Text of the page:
Monday, May 24, 2010

Nature's Way ... or, Lending a Helping Hand?

I have written about the physical, mental, emotional and spiritual benefits of being connected with nature and the wonderful events that I have witnessed in our spectacular world. Usually, I am a benevolent bystander with no role except to be in heart-mind bliss as a natural adventure unfolds. This time it was different, and as I later recalled the law of nature – survival of the fittest – I wondered if what I did was appropriate.

About three weeks ago, I realized that for the third year in a row a quail couple had established a nest in one of the flower pots on my back patio. I was thrilled.

My attention was hooked early Sunday evening when I noticed the papa quail pacing back and forth on the patio wall. Mama quail was on the nest. I knew this because every five minutes or so she would loudly and emphatically express something that was obviously very important. It seemed to me that she really wanted papa quail to get her message, so the decibels gradually escalated. His responses were brief and calm.

I was in the house reading a book and could look up and see what was going on. After a couple of hours, the conversation and the behavior became more intense. Now the female was really loud and coming out of the nest every two minutes. The papa quail would then fly down to the ground and for a micro-minute each would pick at tiny seeds, fly into the nest for a split second and then make a hurried flight to the top of the patio wall. The female would pause for a second and then return to the nest and resume the ritualistic behavior of ducking in and out of the nest, while the male continued daddy-duty pacing the wall.

The situation seemed intense and I wondered if something was wrong, so I called several friends seeking advice. I also tried the Internet by googling “Nesting habits of Gambel quail,” and found nothing that would help me.

Just before dark, I saw the female return to the nest and evidently settle in because suddenly all was quiet. I couldn’t see the male, but assumed he maintained his vigil. When I awakened at sunrise, I hurried outside and found the nest abandoned, with three baby chicks peeping away and three eggs that hadn’t hatched and eleven empty shells. Evidently for some reason unknown to me the parents had no option but to leave in order to save the chicks that did make it out of the nest.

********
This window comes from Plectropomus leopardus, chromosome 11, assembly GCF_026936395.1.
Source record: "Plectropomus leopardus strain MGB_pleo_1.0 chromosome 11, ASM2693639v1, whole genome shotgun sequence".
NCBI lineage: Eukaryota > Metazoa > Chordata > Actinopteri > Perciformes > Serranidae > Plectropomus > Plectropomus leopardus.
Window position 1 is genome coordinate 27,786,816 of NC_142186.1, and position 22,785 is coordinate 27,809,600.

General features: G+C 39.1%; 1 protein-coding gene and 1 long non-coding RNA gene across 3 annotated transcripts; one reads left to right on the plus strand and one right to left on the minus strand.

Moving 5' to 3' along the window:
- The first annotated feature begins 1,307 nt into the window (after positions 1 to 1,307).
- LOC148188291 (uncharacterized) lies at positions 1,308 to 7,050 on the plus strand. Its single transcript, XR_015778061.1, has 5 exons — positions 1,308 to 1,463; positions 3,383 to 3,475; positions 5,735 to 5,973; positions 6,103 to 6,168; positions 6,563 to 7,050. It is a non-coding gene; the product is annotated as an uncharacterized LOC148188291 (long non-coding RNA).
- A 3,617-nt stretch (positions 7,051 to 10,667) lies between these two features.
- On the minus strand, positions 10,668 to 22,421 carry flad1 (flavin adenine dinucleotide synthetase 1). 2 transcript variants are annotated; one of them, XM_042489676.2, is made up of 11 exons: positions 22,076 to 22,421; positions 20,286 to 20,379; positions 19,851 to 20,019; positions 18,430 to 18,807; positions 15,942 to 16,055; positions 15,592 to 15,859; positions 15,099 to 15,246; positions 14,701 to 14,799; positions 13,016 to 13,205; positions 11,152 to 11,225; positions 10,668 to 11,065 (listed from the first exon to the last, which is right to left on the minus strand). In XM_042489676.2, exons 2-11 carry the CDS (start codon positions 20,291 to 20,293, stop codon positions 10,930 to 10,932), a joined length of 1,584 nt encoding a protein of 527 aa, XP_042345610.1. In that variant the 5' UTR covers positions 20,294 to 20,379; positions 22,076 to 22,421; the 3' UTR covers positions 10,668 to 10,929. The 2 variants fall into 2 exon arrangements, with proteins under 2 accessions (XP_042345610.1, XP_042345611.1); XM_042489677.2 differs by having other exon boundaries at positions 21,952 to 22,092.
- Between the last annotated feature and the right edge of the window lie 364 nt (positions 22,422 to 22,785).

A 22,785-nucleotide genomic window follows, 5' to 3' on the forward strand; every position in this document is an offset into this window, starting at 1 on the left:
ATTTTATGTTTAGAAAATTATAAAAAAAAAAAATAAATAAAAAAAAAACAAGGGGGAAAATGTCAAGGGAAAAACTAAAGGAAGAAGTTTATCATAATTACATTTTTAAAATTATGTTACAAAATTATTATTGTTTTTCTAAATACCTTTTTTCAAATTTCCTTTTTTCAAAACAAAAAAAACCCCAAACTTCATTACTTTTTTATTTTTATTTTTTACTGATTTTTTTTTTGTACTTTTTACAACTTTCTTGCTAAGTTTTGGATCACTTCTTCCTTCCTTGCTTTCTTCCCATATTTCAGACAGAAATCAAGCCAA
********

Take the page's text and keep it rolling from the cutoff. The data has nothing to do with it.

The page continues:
I ran to the computer and didn’t give up until I found a site that gave me a name and a local number to call for help. When Jeani Garrett, the director of Arizona Covey, a bird rescue and rehabilitation organization, answered the call, she told me exactly what to do and where to bring the three chicks and any un-hatched eggs as soon as possible.

Realizing that time was of the essence, I thought maybe the chicks had a better chance of making it than the still-intact eggs, so I picked them up with a spoon, placed them on a towel in a small box and made the 25-minute drive to the drop-off spot in 15 minutes. When I was halfway there, the chicks became quiet, and my heart skipped a beat, but after a few minutes the peeping returned and it was even stronger.

When Jeani answered the door, she immediately scooped up the three chicks and lovingly placed them in a huge glass aquarium. It was subdivided into an incubator, intensive care unit and a nursery that held about a hundred peeping and constantly moving baby quail. The sight and sounds lifted my heart and brought tears to my eyes.

She sent me back straightaway to retrieve the three un-hatched eggs. When I returned, she told me that the three hatchlings I had brought in only thirty minutes before were already out of ICU and peeping their way to health, and she also said the eggs would hatch in the incubator. With her expertise six baby quail would be saved.

On the more leisurely drive home, I wondered about intervening in the ways of nature. Had I allowed my emotions to get carried away and interfered in a way that wasn’t appropriate? Or, because I sense the unity and sacredness of all life in nature, was I simply allowing my inner guidance to direct my actions? I pray it was the latter.